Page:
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N.M.S. Sadasivier Krishnier Estate Through Its Trustees N.M. Nagasamier and ors. Vs. T.S. Meenakshi Iyer and ors. - Court Judgment

LegalCrystal Citation
SubjectCivil
CourtChennai
Decided On
Reported inAIR1933Mad781; 147Ind.Cas.369; (1933)65MLJ673
AppellantN.M.S. Sadasivier Krishnier Estate Through Its Trustees N.M. Nagasamier and ors.
RespondentT.S. Meenakshi Iyer and ors.
Cases ReferredVenkanna v. Parasuram Byas I.L.R.
Excerpt:
- - in that case there occurred the circumstance that the endorsement required by order 13, rule 4 of the civil procedure code had not only been made but had been endorsed by the rubber stamp of the presiding officer......the fact that the note was insufficiently stamped. he then proceeded to consider whether he had in fact admitted the document and answered the question in the negative. he was guided to this conclusion by a decision of this court, venkanna v. parasuram byas i.l.r. (1929) mad. 137 : 56 m.l.j. 633, where it has been held that a document cannot be deemed to have been admitted in evidence until the judge has applied his mind to a consideration of its admissibility. in that case there occurred the circumstance that the endorsement required by order 13, rule 4 of the civil procedure code had not only been made but had been endorsed by the rubber stamp of the presiding officer. in the present case the endorsement had been made by the clerk but had not been signed or initialled. all this is.....
Judgment:

Curgenven, J.

1. The plaintiffs are the petitioners. The suit was brought on an insufficiently stamped promissory note which was for this reason rejected by the Subordinate Judge and the suit dismissed. The question is whether having regard to the provisions of Section 36 of the Stamp Act the Subordinate Judge was right in rejecting the note; in other words, whether the note had not already been admitted in evidence. The circumstances are set out in the judgment of the Lower Court. It appears that the 1st defendant had admitted execution of the note and the hearing of the case had been closed and judgment was in preparation when the Subordinate Judge's attention was drawn to the fact that the note was insufficiently stamped. He then proceeded to consider whether he had in fact admitted the document and answered the question in the negative. He was guided to this conclusion by a decision of this Court, Venkanna v. Parasuram Byas I.L.R. (1929) Mad. 137 : 56 M.L.J. 633, where it has been held that a document cannot be deemed to have been admitted in evidence until the Judge has applied his mind to a consideration of its admissibility. In that case there occurred the circumstance that the endorsement required by Order 13, Rule 4 of the Civil Procedure Code had not only been made but had been endorsed by the rubber stamp of the presiding officer. In the present case the endorsement had been made by the clerk but had not been signed or initialled. All this is quite unessential and we have to consider whether the Subordinate Judge had applied his mind. It is argued that the document must have been admitted before the stage came for writing the judgment. But although it may be wrong to commence a judgment before completing such matters as admitting documents that is not to say that admission had actually taken place. It is difficult to resist the statement of the Court itself that no occasion had arisen for it to look at the document and that it had not in fact considered the question of its admissibility.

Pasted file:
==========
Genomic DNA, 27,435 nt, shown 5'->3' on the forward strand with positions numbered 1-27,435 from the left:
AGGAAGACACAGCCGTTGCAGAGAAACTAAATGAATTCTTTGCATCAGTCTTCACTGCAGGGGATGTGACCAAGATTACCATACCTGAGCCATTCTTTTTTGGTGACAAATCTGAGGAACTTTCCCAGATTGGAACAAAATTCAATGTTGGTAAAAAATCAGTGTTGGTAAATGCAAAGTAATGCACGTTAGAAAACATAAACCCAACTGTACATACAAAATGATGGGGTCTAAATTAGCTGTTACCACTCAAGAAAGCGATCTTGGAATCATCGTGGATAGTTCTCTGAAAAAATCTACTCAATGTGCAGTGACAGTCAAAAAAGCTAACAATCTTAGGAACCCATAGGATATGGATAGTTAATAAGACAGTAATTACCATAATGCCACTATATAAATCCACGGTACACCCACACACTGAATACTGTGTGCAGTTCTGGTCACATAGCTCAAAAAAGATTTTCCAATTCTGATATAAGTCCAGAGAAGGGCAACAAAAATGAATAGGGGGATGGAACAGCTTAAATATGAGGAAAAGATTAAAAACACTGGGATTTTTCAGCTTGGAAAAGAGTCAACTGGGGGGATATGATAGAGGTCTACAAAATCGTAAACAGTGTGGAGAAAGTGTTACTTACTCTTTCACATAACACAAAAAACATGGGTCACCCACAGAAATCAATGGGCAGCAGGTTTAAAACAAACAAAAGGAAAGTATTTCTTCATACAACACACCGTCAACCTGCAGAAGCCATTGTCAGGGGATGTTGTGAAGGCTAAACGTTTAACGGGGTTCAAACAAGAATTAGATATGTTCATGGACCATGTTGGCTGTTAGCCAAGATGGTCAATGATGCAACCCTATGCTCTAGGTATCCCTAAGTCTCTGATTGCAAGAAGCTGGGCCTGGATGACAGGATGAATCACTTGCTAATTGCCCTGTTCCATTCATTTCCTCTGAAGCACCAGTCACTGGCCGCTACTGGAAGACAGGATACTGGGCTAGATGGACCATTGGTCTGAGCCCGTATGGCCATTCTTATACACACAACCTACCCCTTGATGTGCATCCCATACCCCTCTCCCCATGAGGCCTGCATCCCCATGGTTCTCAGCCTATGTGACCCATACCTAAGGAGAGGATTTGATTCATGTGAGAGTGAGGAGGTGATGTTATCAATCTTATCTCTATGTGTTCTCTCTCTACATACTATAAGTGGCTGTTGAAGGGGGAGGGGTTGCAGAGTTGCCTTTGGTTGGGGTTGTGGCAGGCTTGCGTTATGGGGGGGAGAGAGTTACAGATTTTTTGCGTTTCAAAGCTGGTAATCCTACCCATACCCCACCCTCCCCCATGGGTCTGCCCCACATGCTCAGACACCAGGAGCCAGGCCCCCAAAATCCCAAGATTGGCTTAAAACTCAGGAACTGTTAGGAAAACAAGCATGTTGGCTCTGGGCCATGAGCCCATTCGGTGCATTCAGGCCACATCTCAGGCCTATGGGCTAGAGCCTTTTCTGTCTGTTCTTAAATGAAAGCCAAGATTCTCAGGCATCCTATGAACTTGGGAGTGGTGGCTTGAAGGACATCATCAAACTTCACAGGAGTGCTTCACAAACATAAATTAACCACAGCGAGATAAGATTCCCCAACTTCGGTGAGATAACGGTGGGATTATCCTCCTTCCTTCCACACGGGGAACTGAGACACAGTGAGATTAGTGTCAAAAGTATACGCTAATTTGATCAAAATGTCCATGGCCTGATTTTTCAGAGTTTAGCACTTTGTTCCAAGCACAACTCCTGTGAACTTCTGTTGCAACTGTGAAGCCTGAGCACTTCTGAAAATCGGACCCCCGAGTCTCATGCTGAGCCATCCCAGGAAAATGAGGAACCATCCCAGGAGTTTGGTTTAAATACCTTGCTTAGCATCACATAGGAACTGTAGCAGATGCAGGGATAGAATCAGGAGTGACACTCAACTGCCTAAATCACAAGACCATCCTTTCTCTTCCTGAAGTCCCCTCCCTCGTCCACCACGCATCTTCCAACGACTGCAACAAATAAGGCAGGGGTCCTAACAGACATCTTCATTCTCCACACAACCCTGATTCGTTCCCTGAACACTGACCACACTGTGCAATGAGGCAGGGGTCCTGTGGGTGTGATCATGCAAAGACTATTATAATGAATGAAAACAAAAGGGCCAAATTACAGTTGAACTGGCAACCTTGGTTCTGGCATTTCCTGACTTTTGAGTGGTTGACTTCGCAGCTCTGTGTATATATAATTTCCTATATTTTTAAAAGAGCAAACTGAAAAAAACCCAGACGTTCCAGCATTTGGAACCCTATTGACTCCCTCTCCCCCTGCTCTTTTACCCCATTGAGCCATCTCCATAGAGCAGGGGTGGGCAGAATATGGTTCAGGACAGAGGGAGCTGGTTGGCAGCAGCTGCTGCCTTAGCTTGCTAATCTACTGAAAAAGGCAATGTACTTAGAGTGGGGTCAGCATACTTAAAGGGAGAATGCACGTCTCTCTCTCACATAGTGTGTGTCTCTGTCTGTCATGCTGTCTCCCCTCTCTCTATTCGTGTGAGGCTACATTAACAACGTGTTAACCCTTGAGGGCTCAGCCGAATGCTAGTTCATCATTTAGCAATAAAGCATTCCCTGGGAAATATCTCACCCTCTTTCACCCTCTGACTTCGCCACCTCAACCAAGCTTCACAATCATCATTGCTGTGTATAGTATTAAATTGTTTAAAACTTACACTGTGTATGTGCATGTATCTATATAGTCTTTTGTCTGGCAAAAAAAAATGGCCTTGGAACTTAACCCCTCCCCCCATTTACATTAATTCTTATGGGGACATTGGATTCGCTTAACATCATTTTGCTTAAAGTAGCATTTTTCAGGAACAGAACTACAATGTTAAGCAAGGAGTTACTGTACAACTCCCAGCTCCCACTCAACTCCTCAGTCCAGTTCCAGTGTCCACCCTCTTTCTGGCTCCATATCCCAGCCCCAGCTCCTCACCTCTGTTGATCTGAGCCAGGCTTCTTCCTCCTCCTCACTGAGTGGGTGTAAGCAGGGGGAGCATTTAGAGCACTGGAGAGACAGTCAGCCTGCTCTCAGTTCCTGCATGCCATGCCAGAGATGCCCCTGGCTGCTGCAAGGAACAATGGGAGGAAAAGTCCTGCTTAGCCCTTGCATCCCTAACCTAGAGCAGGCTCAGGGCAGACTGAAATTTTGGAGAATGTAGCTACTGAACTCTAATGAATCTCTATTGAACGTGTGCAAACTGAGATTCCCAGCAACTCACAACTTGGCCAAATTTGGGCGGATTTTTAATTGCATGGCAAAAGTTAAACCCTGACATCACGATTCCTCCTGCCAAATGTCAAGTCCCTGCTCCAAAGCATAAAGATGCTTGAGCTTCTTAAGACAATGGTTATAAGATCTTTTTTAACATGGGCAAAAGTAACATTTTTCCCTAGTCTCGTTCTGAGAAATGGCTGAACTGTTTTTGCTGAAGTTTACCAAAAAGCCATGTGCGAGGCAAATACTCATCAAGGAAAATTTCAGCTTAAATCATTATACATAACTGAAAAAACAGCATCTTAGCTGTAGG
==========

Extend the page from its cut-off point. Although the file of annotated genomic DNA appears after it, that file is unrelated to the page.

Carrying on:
2. In these circumstances I cannot differ from the view that the stage had not been reached at which that admissibility could not be questioned and I think therefore that the suit was properly dismissed. The Revision Petition is dismissed with costs, one set.


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